In 2016, 80% of white Evangelical voters voted for President Donald Trump in the United States presidential election. Reverends Irene Monroe and Emmett G. Price III joined Boston Public Radio on Monday to explain why.

"When they got Donald, in many ways it was the hope for many Evangelicals they would change Trump - but Trump has really changed them. They never thought he was really that bad for the nation, but some are seeing that he's also very bad for Christianity," Monroe said.

Complementarianism is a theological view, held by some Evangelicals, stating that women don't have the same level as authority or divine rights as men, Price said. This view contributed to how Evangelicals voted in the 2016 election, he added.

"Within the movement of Evangelicalism, which has a number of different Christian denominations within them, there's still a strand of complementarianism. If one is a complementarian, than you can't even conceive of having a woman president," he said. "So in that sense, there's a disconnect in terms of a gender dynamic within the social culture of Evangelicalism, vis-à-vis their complementarianism," Price said.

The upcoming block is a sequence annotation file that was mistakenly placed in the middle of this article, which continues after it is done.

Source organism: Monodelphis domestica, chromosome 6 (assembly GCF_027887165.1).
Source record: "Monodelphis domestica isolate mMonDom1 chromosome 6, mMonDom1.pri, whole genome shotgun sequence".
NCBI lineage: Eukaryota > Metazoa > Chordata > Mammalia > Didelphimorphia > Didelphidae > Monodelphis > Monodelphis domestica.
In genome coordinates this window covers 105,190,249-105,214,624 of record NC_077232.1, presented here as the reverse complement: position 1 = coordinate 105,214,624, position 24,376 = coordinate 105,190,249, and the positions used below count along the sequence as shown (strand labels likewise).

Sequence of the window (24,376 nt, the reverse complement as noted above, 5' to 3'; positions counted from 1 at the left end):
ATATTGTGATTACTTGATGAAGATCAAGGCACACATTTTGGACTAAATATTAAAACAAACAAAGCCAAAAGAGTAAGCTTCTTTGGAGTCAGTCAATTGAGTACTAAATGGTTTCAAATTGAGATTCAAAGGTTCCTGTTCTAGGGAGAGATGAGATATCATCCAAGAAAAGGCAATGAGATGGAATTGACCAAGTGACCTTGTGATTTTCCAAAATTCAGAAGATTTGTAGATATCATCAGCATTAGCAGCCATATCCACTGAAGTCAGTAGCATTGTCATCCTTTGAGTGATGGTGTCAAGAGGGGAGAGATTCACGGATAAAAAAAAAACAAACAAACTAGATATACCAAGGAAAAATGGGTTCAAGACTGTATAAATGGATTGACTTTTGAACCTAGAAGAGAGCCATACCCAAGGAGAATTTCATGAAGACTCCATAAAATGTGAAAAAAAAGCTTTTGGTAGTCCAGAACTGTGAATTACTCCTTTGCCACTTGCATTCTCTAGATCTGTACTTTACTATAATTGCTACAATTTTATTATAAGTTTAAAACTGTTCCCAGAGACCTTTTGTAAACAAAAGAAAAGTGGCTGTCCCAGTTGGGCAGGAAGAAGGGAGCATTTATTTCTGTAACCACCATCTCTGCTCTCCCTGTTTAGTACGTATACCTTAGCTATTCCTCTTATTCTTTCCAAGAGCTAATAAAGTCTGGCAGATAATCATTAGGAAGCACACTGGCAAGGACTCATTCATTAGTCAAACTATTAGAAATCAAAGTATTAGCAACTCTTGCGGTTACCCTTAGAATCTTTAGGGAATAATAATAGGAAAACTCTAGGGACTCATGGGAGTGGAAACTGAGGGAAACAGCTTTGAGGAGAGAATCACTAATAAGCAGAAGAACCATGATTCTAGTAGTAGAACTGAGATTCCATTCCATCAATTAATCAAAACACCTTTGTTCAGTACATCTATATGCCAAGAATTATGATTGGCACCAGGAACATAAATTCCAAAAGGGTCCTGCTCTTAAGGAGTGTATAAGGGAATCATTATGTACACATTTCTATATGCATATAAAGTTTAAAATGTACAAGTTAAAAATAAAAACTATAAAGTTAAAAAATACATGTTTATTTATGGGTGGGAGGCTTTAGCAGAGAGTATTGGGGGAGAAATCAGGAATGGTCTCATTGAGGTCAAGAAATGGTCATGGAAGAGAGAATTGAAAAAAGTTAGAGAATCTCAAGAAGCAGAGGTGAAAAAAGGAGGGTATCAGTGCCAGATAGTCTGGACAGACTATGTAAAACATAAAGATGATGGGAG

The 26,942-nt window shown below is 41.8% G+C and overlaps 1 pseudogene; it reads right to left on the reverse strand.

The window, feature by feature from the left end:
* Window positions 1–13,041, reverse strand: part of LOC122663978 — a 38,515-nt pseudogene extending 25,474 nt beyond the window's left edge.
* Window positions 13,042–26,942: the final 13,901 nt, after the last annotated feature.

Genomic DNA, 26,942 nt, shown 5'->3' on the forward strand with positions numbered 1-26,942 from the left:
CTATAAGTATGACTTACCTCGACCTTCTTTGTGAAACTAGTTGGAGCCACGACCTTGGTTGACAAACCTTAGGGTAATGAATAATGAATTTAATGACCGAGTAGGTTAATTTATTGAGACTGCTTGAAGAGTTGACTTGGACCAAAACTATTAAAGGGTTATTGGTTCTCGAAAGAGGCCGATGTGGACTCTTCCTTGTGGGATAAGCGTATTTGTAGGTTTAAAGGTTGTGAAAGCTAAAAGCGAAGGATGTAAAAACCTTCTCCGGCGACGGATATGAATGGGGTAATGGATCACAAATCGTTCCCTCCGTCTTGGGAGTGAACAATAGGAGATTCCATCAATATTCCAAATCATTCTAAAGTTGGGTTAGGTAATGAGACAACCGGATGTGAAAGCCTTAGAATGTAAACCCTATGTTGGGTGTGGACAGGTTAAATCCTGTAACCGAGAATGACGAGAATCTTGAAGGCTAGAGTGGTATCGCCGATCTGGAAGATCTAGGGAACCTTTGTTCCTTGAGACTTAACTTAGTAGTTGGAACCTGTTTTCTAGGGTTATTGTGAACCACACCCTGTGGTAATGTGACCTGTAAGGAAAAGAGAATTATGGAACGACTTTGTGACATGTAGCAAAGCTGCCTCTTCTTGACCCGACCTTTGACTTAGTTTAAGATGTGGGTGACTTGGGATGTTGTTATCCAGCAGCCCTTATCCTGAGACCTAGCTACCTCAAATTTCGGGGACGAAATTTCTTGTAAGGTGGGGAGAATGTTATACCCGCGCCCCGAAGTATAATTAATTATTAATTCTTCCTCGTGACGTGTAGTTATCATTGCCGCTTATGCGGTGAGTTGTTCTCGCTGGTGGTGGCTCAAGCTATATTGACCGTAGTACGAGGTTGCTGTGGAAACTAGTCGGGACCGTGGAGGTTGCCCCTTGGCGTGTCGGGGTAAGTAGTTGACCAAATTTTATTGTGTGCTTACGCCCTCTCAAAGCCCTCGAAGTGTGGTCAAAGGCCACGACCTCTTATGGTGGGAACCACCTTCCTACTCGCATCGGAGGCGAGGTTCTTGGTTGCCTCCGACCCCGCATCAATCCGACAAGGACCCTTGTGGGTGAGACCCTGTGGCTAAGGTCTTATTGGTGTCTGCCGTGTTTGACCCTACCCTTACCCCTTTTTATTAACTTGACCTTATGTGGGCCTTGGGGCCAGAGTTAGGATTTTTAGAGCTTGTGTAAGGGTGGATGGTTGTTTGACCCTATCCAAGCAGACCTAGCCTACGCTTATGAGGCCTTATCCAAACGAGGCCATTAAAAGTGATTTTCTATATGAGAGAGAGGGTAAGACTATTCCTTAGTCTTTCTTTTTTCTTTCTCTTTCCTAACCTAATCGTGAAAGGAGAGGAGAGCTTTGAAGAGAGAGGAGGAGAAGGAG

Monroe is a syndicated religion columnist and the Boston voice for Detour’s African American Heritage Trail and a Visiting Researcher in the Religion and Conflict Transformation Program at Boston University School of Theology. Price is Professor of Worship, Church & Culture and Founding Executive Director of the Institute for the Study of the Black Christian Experience at Gordon-Conwell Theological Seminary. Together they host the All Rev’d Up podcast, produced by WGBH.